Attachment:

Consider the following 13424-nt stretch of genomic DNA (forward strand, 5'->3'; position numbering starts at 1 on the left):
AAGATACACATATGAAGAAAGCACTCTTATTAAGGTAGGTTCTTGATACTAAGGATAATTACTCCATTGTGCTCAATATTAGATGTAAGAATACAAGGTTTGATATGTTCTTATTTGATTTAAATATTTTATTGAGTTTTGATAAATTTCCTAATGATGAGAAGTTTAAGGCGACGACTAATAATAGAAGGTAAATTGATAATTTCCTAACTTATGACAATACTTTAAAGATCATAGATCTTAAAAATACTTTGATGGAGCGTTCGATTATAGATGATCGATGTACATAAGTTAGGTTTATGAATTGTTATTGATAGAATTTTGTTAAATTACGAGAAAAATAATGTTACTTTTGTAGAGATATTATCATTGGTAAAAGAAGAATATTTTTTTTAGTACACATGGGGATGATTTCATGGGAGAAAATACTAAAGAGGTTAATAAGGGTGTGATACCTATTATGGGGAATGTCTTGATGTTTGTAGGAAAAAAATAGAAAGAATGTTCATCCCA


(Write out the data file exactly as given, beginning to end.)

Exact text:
Consider the following 13424-nt stretch of genomic DNA (forward strand, 5'->3'; position numbering starts at 1 on the left):
AAGATACACATATGAAGAAAGCACTCTTATTAAGGTAGGTTCTTGATACTAAGGATAATTACTCCATTGTGCTCAATATTAGATGTAAGAATACAAGGTTTGATATGTTCTTATTTGATTTAAATATTTTATTGAGTTTTGATAAATTTCCTAATGATGAGAAGTTTAAGGCGACGACTAATAATAGAAGGTAAATTGATAATTTCCTAACTTATGACAATACTTTAAAGATCATAGATCTTAAAAATACTTTGATGGAGCGTTCGATTATAGATGATCGATGTACATAAGTTAGGTTTATGAATTGTTATTGATAGAATTTTGTTAAATTACGAGAAAAATAATGTTACTTTTGTAGAGATATTATCATTGGTAAAAGAAGAATATTTTTTTTAGTACACATGGGGATGATTTCATGGGAGAAAATACTAAAGAGGTTAATAAGGGTGTGATACCTATTATGGGGAATGTCTTGATGTTTGTAGGAAAAAAATAGAAAGAATGTTCATCCCA